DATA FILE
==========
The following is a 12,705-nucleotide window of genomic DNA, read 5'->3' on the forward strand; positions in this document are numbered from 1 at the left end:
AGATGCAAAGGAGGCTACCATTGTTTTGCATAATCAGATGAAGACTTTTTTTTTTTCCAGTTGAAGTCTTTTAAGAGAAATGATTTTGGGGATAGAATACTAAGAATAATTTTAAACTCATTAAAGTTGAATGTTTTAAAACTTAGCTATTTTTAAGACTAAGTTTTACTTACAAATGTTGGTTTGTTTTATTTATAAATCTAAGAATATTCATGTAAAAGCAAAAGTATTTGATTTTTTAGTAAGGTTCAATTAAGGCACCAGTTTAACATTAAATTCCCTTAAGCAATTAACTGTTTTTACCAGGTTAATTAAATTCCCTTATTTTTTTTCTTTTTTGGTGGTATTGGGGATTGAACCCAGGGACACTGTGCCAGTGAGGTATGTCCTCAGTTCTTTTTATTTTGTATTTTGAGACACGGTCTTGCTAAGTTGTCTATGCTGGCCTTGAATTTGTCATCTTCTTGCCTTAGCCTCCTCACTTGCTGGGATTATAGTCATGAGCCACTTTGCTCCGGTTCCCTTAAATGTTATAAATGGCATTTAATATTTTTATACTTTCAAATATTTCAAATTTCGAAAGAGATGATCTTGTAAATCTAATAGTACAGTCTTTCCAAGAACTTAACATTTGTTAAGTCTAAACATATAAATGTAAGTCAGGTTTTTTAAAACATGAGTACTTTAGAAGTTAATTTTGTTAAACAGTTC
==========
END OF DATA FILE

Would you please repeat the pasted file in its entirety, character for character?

The following is a 12,705-nucleotide window of genomic DNA, read 5'->3' on the forward strand; positions in this document are numbered from 1 at the left end:
AGATGCAAAGGAGGCTACCATTGTTTTGCATAATCAGATGAAGACTTTTTTTTTTTCCAGTTGAAGTCTTTTAAGAGAAATGATTTTGGGGATAGAATACTAAGAATAATTTTAAACTCATTAAAGTTGAATGTTTTAAAACTTAGCTATTTTTAAGACTAAGTTTTACTTACAAATGTTGGTTTGTTTTATTTATAAATCTAAGAATATTCATGTAAAAGCAAAAGTATTTGATTTTTTAGTAAGGTTCAATTAAGGCACCAGTTTAACATTAAATTCCCTTAAGCAATTAACTGTTTTTACCAGGTTAATTAAATTCCCTTATTTTTTTTCTTTTTTGGTGGTATTGGGGATTGAACCCAGGGACACTGTGCCAGTGAGGTATGTCCTCAGTTCTTTTTATTTTGTATTTTGAGACACGGTCTTGCTAAGTTGTCTATGCTGGCCTTGAATTTGTCATCTTCTTGCCTTAGCCTCCTCACTTGCTGGGATTATAGTCATGAGCCACTTTGCTCCGGTTCCCTTAAATGTTATAAATGGCATTTAATATTTTTATACTTTCAAATATTTCAAATTTCGAAAGAGATGATCTTGTAAATCTAATAGTACAGTCTTTCCAAGAACTTAACATTTGTTAAGTCTAAACATATAAATGTAAGTCAGGTTTTTTAAAACATGAGTACTTTAGAAGTTAATTTTGTTAAACAGTTC